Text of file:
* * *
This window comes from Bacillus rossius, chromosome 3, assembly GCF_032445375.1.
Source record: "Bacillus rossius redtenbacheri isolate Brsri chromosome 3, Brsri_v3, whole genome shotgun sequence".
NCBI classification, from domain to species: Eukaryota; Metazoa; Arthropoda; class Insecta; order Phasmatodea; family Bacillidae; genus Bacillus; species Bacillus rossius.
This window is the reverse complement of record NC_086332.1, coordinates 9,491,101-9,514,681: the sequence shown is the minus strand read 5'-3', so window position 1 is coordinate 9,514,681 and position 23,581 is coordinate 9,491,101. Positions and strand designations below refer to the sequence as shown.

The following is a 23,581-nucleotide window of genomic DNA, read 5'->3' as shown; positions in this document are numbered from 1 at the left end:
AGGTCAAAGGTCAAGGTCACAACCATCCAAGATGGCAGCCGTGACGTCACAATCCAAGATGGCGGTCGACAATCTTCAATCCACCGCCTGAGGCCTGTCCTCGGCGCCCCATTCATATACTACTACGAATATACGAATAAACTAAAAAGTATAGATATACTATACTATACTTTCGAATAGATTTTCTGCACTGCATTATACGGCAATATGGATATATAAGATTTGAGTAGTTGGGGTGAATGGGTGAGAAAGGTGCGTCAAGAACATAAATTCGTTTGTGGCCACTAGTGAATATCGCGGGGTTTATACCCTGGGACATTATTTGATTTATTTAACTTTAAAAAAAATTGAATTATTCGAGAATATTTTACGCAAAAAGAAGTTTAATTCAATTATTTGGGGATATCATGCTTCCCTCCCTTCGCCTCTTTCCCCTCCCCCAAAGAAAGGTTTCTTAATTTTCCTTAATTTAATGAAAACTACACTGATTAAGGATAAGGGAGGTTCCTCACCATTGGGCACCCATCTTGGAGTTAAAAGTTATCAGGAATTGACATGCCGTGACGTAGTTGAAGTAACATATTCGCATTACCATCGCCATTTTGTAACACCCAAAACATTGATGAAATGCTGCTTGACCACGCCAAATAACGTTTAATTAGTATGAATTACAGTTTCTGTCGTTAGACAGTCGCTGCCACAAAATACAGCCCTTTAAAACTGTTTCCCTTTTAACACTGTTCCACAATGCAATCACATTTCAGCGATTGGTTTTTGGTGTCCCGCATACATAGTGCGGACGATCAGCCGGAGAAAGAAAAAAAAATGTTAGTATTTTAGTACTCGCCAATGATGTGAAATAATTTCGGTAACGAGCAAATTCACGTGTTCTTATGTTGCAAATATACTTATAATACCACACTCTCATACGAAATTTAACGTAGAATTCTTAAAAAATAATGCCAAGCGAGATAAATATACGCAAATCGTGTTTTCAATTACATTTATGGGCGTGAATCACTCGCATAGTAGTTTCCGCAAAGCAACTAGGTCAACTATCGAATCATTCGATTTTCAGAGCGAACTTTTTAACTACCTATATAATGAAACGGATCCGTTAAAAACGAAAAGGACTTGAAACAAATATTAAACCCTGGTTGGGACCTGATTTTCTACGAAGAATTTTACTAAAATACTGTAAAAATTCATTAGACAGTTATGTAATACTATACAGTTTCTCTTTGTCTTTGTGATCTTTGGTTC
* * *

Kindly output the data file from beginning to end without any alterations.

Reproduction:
This window comes from Bacillus rossius, chromosome 3, assembly GCF_032445375.1.
Source record: "Bacillus rossius redtenbacheri isolate Brsri chromosome 3, Brsri_v3, whole genome shotgun sequence".
NCBI classification, from domain to species: Eukaryota; Metazoa; Arthropoda; class Insecta; order Phasmatodea; family Bacillidae; genus Bacillus; species Bacillus rossius.
This window is the reverse complement of record NC_086332.1, coordinates 9,491,101-9,514,681: the sequence shown is the minus strand read 5'-3', so window position 1 is coordinate 9,514,681 and position 23,581 is coordinate 9,491,101. Positions and strand designations below refer to the sequence as shown.

The following is a 23,581-nucleotide window of genomic DNA, read 5'->3' as shown; positions in this document are numbered from 1 at the left end:
AGGTCAAAGGTCAAGGTCACAACCATCCAAGATGGCAGCCGTGACGTCACAATCCAAGATGGCGGTCGACAATCTTCAATCCACCGCCTGAGGCCTGTCCTCGGCGCCCCATTCATATACTACTACGAATATACGAATAAACTAAAAAGTATAGATATACTATACTATACTTTCGAATAGATTTTCTGCACTGCATTATACGGCAATATGGATATATAAGATTTGAGTAGTTGGGGTGAATGGGTGAGAAAGGTGCGTCAAGAACATAAATTCGTTTGTGGCCACTAGTGAATATCGCGGGGTTTATACCCTGGGACATTATTTGATTTATTTAACTTTAAAAAAAATTGAATTATTCGAGAATATTTTACGCAAAAAGAAGTTTAATTCAATTATTTGGGGATATCATGCTTCCCTCCCTTCGCCTCTTTCCCCTCCCCCAAAGAAAGGTTTCTTAATTTTCCTTAATTTAATGAAAACTACACTGATTAAGGATAAGGGAGGTTCCTCACCATTGGGCACCCATCTTGGAGTTAAAAGTTATCAGGAATTGACATGCCGTGACGTAGTTGAAGTAACATATTCGCATTACCATCGCCATTTTGTAACACCCAAAACATTGATGAAATGCTGCTTGACCACGCCAAATAACGTTTAATTAGTATGAATTACAGTTTCTGTCGTTAGACAGTCGCTGCCACAAAATACAGCCCTTTAAAACTGTTTCCCTTTTAACACTGTTCCACAATGCAATCACATTTCAGCGATTGGTTTTTGGTGTCCCGCATACATAGTGCGGACGATCAGCCGGAGAAAGAAAAAAAAATGTTAGTATTTTAGTACTCGCCAATGATGTGAAATAATTTCGGTAACGAGCAAATTCACGTGTTCTTATGTTGCAAATATACTTATAATACCACACTCTCATACGAAATTTAACGTAGAATTCTTAAAAAATAATGCCAAGCGAGATAAATATACGCAAATCGTGTTTTCAATTACATTTATGGGCGTGAATCACTCGCATAGTAGTTTCCGCAAAGCAACTAGGTCAACTATCGAATCATTCGATTTTCAGAGCGAACTTTTTAACTACCTATATAATGAAACGGATCCGTTAAAAACGAAAAGGACTTGAAACAAATATTAAACCCTGGTTGGGACCTGATTTTCTACGAAGAATTTTACTAAAATACTGTAAAAATTCATTAGACAGTTATGTAATACTATACAGTTTCTCTTTGTCTTTGTGATCTTTGGTTC